Alright ! Here we have it, the very latest in the Fireball saga.
I simply must mention the hurdles I was facing last afternoon and evening whittling away on this thing.
At first I thought, well, okay, we want the yellow circle, but not to interfere with the text. So I wrote a routine that anytime you changed the circle (or was initialized), that a pointer array would record each dot for the circle (at its set size), and record all those dots on the screen first before I plotted the true circle.
That was one idea.
The other was the fire itself. I really struggled with trying to use a pointer array to keep track of every single pixel beneath before they were plotted.
The problem with that is, it didn't always work as one pixel location chosen could definitely match another's and they would "fight" not giving me back the screen contents beneath properly.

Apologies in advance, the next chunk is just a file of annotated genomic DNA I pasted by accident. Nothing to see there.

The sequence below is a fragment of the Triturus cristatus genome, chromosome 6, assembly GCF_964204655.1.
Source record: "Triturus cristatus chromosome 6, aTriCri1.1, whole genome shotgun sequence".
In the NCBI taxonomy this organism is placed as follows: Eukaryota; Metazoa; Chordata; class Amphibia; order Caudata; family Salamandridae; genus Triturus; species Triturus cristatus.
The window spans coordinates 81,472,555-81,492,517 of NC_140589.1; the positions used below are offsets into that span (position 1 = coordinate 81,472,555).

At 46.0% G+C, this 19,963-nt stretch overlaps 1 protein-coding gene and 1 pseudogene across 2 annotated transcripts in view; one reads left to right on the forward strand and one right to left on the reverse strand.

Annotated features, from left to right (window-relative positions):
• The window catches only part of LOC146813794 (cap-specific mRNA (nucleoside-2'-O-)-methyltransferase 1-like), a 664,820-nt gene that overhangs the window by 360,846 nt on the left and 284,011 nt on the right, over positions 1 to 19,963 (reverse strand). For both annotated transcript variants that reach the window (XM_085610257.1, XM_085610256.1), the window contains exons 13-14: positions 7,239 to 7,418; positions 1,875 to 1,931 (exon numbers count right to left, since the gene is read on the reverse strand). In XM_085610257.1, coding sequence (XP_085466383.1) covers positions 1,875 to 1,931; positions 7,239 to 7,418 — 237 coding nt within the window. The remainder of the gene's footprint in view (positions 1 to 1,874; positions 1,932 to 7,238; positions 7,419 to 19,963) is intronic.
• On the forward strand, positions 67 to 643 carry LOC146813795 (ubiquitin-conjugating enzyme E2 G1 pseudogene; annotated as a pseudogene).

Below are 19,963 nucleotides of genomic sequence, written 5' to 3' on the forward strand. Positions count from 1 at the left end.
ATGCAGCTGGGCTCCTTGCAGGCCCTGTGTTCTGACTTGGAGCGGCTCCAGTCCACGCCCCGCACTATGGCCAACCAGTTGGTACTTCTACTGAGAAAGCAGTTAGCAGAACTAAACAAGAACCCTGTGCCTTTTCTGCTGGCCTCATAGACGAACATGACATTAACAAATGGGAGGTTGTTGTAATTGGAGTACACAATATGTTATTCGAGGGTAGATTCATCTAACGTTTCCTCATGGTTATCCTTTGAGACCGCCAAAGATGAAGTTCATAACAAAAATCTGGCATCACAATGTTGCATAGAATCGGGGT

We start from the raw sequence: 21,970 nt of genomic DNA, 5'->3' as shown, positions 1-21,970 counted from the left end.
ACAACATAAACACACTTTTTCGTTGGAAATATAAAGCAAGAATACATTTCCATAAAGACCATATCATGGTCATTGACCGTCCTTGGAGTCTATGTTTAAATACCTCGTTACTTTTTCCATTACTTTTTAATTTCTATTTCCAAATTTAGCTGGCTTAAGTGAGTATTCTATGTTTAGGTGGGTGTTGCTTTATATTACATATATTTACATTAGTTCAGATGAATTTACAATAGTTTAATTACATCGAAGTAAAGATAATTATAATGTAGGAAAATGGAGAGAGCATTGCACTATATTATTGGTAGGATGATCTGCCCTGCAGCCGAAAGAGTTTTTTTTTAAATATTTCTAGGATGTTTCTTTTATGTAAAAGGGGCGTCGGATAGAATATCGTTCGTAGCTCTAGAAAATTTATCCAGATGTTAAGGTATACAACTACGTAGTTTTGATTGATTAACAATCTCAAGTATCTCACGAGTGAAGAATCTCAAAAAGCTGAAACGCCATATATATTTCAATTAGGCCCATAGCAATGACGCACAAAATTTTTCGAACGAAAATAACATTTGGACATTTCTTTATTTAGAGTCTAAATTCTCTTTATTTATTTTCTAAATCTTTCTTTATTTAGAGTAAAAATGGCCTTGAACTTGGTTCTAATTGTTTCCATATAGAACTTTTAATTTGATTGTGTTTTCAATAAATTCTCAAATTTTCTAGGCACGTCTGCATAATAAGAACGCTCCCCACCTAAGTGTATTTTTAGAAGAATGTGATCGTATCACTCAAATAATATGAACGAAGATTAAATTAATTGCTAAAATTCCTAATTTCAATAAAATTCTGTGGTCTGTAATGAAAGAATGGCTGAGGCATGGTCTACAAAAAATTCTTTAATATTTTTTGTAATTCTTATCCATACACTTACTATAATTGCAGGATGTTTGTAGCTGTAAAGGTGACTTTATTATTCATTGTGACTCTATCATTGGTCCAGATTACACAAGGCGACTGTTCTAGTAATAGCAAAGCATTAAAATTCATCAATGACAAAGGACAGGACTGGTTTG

I was then considering SkyBerron's unique idea of using the Tile space to record the screen temporarily so as not to lose anything.
Now this would be good for games I did years ago on the TRS-80. Back then his method was a tiny machine-language routine I wrote in Z80 called LDIR.
It was super fast, it definitely recorded the screen to a chunk of memory I didn't need, and then back again.
The problem HERE is that I want my tiles and the only free space to record a screen in PICO (at this time) is the tile space. And I want to be able to record the screen while I plot tiles and then recover the screen once done.
And using SkyBerron's method, I could not plot any tiles - not the normal way anyways. Oh, I suppose I could at the beginning save the tiles to a DIFFERENT array, perhaps a pointer array, and then manually plot one dot at a time for them.